The Gothic Revival church dates from 1847 and was added to the National Register of Historic Places in 1974. Its church bells can be heard from blocks away, and there is a cemetery on the grounds. Between now and November 5, St. John’s in the Village will hold its regular worship services on Sundays at 10:30 a.m. It will also celebrate All Saints’ Day and All Souls’ Day on November 1 and November 2, respectively, with services at 6:30 p.m. The final service on November 5 will be followed by a parish picnic in the backyard of the rectory.

Brown Memorial Woodbrook opened in 1960, just as new housing subdivisions were being developed along the North Charles Street corridor. It started as an offshoot of Brown Memorial Presbyterian Church on Park Avenue in Bolton Hill and became an independent congregation in 1980. In 1994, it opened a $1.5 million, 300-seat sanctuary, designed by Ziger Snead Architects. It currently has 98 members, according to a representative for the merged church.

Govans Presbyterian dates from 1844 and has 185 members. It occupies land on the west side of York Road, just south of the Senator Theatre and the Belvedere Square commercial district.

According to church representatives, the combined church will be overseen by a joint board, known as a session, consisting of an equal number of members from both congregations. The pastors, Tom Harris of Govans and Clayton of Brown Memorial Woodbrook, will serve as co-pastors.

Once the merger is complete, the Brown Memorial property will be sold. Although the last worship service at Brown Memorial will be at the end of November, representatives say the property will be in use by the pre-school and Kol HaLev until June of 2018.

Located on Charles Street across from Eddie’s grocery store and other businesses, the Woodbrook property is currently zoned for residential use, one unit per acre.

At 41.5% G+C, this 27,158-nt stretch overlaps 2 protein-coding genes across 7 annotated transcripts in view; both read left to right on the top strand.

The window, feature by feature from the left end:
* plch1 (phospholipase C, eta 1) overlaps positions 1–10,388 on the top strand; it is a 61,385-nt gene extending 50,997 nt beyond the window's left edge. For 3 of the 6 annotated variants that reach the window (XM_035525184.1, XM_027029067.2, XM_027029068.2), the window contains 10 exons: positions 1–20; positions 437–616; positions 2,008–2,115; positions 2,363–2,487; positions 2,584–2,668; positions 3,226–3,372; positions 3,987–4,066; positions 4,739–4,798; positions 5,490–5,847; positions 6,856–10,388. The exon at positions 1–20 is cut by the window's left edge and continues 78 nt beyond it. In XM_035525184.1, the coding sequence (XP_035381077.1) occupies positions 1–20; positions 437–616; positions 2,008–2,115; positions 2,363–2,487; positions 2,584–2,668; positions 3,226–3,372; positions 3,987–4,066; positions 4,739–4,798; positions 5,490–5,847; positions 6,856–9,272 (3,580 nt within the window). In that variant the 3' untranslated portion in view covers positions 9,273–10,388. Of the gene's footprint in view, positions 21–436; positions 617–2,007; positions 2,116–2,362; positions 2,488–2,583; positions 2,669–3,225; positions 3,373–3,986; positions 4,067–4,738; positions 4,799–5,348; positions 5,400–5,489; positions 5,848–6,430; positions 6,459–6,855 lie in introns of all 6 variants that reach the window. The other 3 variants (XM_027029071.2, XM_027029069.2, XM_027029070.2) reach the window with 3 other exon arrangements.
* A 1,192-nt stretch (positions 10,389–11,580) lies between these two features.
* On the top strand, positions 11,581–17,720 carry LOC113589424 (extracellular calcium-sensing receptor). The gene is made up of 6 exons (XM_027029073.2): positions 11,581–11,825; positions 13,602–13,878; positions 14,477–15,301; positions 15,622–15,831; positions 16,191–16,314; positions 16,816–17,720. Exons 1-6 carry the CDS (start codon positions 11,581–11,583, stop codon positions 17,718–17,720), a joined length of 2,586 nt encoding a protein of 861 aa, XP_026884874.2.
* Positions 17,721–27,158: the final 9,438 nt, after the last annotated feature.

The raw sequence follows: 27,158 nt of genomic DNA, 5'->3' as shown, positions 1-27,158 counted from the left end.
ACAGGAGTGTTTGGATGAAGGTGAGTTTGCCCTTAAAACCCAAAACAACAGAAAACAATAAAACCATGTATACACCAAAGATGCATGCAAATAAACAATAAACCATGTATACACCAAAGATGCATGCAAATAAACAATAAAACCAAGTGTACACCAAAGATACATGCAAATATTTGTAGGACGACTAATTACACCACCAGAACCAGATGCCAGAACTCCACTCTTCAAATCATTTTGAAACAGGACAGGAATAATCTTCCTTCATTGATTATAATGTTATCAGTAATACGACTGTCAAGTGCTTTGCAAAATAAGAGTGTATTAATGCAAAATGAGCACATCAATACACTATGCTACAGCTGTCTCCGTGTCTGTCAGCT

The Baltimore County Council has the authority to rezone the land for higher density commercial or residential development if legislation is introduced and approved. The land also could be acquired by another congregation and remain in use as a church and church school.

The merger is a relatively unusual case of an established congregation leaving Baltimore County and moving into the city. In some recent transitions involving North Baltimore churches, congregations either move from the city into the county or move from one city location to a location farther north.

The Lutheran Church of the Holy Comforter merged recently with the Episcopal Church of the Nativity, both along the York Road corridor, and the combined congregation now worships at the former Church of the Nativity property, which is farther north.

Brown Memorial Woodbrook has had a close relationship with Govans Presbyterian for many years. Govans Presbyterian was instrumental in the formation of Govans Ecumenical Development Corporation, the non-profit that redeveloped the former Memorial Stadium property, and Brown Memorial Woodbrook was an early member of GEDCO.

Govans and Brown Memorial Woodbrook also have been active in mission work in Haiti, and both congregations are relatively liberal in terms of their stance on social issues such as LGBT equality, with strong traditions of activism and advocacy.